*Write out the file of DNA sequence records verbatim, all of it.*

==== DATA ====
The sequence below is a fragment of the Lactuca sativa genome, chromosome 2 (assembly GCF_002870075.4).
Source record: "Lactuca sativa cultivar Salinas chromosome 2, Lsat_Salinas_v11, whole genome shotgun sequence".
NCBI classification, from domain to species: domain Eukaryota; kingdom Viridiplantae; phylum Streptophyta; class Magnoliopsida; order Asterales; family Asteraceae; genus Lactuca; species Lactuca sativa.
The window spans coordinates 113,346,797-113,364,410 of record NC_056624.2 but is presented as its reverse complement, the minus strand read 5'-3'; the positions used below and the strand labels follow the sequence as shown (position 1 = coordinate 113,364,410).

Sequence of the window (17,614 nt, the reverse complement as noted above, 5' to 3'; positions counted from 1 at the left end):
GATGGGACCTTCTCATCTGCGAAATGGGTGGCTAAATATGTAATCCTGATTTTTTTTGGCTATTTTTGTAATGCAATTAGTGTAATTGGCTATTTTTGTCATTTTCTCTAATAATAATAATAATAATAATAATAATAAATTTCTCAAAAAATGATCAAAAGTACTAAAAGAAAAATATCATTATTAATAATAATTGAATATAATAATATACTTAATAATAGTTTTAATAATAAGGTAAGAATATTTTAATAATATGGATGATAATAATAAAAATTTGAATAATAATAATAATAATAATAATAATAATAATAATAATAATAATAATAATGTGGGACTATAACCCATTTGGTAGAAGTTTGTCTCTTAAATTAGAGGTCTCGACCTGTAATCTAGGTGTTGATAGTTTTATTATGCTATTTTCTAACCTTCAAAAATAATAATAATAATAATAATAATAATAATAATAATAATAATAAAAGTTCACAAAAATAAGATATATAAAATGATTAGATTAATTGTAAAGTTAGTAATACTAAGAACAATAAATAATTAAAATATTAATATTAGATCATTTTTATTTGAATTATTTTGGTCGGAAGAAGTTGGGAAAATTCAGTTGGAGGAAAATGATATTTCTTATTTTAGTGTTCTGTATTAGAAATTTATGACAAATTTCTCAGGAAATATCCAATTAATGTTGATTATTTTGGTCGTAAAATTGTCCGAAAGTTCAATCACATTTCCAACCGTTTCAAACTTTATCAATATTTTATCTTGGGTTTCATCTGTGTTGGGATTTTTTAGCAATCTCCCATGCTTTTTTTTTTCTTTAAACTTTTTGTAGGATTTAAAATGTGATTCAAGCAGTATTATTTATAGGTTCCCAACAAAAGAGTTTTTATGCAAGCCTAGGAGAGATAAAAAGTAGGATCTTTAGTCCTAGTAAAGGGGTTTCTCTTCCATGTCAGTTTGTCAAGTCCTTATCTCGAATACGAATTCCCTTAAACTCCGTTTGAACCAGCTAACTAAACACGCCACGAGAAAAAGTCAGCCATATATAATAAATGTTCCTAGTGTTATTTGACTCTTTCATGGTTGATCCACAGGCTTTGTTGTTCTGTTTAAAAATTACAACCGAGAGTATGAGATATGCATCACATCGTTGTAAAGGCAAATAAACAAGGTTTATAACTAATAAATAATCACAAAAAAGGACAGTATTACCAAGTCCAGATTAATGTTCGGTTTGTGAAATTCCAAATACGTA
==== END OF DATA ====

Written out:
The sequence below is a fragment of the Lactuca sativa genome, chromosome 2 (assembly GCF_002870075.4).
Source record: "Lactuca sativa cultivar Salinas chromosome 2, Lsat_Salinas_v11, whole genome shotgun sequence".
NCBI classification, from domain to species: domain Eukaryota; kingdom Viridiplantae; phylum Streptophyta; class Magnoliopsida; order Asterales; family Asteraceae; genus Lactuca; species Lactuca sativa.
The window spans coordinates 113,346,797-113,364,410 of record NC_056624.2 but is presented as its reverse complement, the minus strand read 5'-3'; the positions used below and the strand labels follow the sequence as shown (position 1 = coordinate 113,364,410).

Sequence of the window (17,614 nt, the reverse complement as noted above, 5' to 3'; positions counted from 1 at the left end):
GATGGGACCTTCTCATCTGCGAAATGGGTGGCTAAATATGTAATCCTGATTTTTTTTGGCTATTTTTGTAATGCAATTAGTGTAATTGGCTATTTTTGTCATTTTCTCTAATAATAATAATAATAATAATAATAATAAATTTCTCAAAAAATGATCAAAAGTACTAAAAGAAAAATATCATTATTAATAATAATTGAATATAATAATATACTTAATAATAGTTTTAATAATAAGGTAAGAATATTTTAATAATATGGATGATAATAATAAAAATTTGAATAATAATAATAATAATAATAATAATAATAATAATAATAATAATAATAATGTGGGACTATAACCCATTTGGTAGAAGTTTGTCTCTTAAATTAGAGGTCTCGACCTGTAATCTAGGTGTTGATAGTTTTATTATGCTATTTTCTAACCTTCAAAAATAATAATAATAATAATAATAATAATAATAATAATAATAATAAAAGTTCACAAAAATAAGATATATAAAATGATTAGATTAATTGTAAAGTTAGTAATACTAAGAACAATAAATAATTAAAATATTAATATTAGATCATTTTTATTTGAATTATTTTGGTCGGAAGAAGTTGGGAAAATTCAGTTGGAGGAAAATGATATTTCTTATTTTAGTGTTCTGTATTAGAAATTTATGACAAATTTCTCAGGAAATATCCAATTAATGTTGATTATTTTGGTCGTAAAATTGTCCGAAAGTTCAATCACATTTCCAACCGTTTCAAACTTTATCAATATTTTATCTTGGGTTTCATCTGTGTTGGGATTTTTTAGCAATCTCCCATGCTTTTTTTTTTCTTTAAACTTTTTGTAGGATTTAAAATGTGATTCAAGCAGTATTATTTATAGGTTCCCAACAAAAGAGTTTTTATGCAAGCCTAGGAGAGATAAAAAGTAGGATCTTTAGTCCTAGTAAAGGGGTTTCTCTTCCATGTCAGTTTGTCAAGTCCTTATCTCGAATACGAATTCCCTTAAACTCCGTTTGAACCAGCTAACTAAACACGCCACGAGAAAAAGTCAGCCATATATAATAAATGTTCCTAGTGTTATTTGACTCTTTCATGGTTGATCCACAGGCTTTGTTGTTCTGTTTAAAAATTACAACCGAGAGTATGAGATATGCATCACATCGTTGTAAAGGCAAATAAACAAGGTTTATAACTAATAAATAATCACAAAAAAGGACAGTATTACCAAGTCCAGATTAATGTTCGGTTTGTGAAATTCCAAATACGTA